Sermon Synopsis Luke 15:1-3, 11-32

The story of the prodigal has been preached soooo many times. It is such a compelling story about grace and renewal. It is easy to understand its appeal. The problem is that in order to understand why Jesus told it we have to refocus on the events which led to him tell the story.

Jesus is proclaiming a message that is resonating with the people. They are drawn to him and he welcomes them. The Scribes and Pharisees (the religious people of that day) self-righteously grumble about who Jesus associates with… Their idea of a religious life is disciplined and self sacrificing and their payoff is the ability to proudly disdain others which they feel do not live up to their pious standards. Jesus responds to these religious judgments with a series of stories of which the prodigal is only one.

You can imagine the Scribes and Pharisees hearing about this young man wasting his inheritance on prostitutes and wild living. It practically reinforces their judgment of those coming to Jesus now. When Jesus describes a famine in the land causing the prodigal’s plans to come crashing down, the religious leaders would point out that this was God’s wrath dispensing punishment.  

But then… the young man becomes enlightened. He sees for the first time what he has become and he realizes that there is a path towards redemption. His arrogance has cost him the right to be a son but he might become a servant in his father’s household. He begins his journey home.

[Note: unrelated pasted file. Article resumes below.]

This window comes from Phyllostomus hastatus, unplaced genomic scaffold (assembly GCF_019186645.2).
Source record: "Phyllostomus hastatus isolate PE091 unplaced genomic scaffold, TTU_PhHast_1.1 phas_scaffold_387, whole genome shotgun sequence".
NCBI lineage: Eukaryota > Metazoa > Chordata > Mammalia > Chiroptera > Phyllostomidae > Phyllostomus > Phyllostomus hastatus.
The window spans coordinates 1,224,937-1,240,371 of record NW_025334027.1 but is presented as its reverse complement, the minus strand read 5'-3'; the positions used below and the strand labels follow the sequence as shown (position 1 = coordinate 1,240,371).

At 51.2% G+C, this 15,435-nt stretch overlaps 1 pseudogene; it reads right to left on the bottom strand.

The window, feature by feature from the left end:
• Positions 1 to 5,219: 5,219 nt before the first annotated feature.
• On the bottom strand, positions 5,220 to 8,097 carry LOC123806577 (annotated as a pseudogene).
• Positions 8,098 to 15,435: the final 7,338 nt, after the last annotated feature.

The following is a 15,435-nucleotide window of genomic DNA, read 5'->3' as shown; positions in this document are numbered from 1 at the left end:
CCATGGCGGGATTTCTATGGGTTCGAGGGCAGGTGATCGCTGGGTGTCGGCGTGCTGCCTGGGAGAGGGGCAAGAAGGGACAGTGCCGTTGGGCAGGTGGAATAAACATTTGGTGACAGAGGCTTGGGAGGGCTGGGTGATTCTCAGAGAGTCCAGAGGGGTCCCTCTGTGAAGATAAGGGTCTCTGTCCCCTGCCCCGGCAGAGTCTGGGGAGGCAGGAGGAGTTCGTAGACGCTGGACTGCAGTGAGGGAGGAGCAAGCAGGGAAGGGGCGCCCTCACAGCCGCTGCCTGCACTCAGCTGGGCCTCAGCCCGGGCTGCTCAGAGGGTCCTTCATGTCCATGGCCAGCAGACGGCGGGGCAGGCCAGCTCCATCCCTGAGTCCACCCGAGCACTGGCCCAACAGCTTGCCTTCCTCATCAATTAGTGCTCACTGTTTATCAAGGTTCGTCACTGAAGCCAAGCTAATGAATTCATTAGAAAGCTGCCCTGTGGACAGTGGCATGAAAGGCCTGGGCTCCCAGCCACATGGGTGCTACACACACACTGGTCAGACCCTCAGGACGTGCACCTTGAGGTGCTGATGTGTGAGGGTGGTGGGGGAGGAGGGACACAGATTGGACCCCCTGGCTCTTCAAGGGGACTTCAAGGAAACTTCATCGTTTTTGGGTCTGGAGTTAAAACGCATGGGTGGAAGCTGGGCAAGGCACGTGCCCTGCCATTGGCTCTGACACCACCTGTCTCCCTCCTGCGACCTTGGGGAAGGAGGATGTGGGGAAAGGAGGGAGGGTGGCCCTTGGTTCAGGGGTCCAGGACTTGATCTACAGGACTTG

Everyone hearing the story would have been stunned as Jesus spoke of the father’s love for his son. Running and embracing him as he attempts to beg for the role of a servant. The father not only sees the son he loves but also the son he wished him to become. All of the arrogance is gone. The celebration must begin. Everyone in the story rejoices… except one.

Now we come to the lesson of the story. Up until this point the religious leaders could compare the crowds coming to Jesus with the prodigal son. Now the crowds hear about an elder son whose attitude and behavior mimics those of the Scribes and Pharisees. His actions show disrespect and disdain towards the father’s acts of grace. His refusal to enter the household forcing the father to come out would have added a social shock to Jesus’ audience.

And the elder son’s reaction to his father...? He arrogantly continues his pious self-righteousness attitude. Even the proclamation of his father’s love and the promise of the estate does nothing to soften his heart.

The church today all too often lives out this passage. Scribes and Pharisees abound… We should be humbled by God’s acts of grace in our own lives. But instead we point to the lives of others all the while ignoring the hardness of our own hearts.

The point of the story of the prodigal son is the brokenness of the elder brother. That is what the Gospel writer lifts up for us.

Warmly,

Rev Da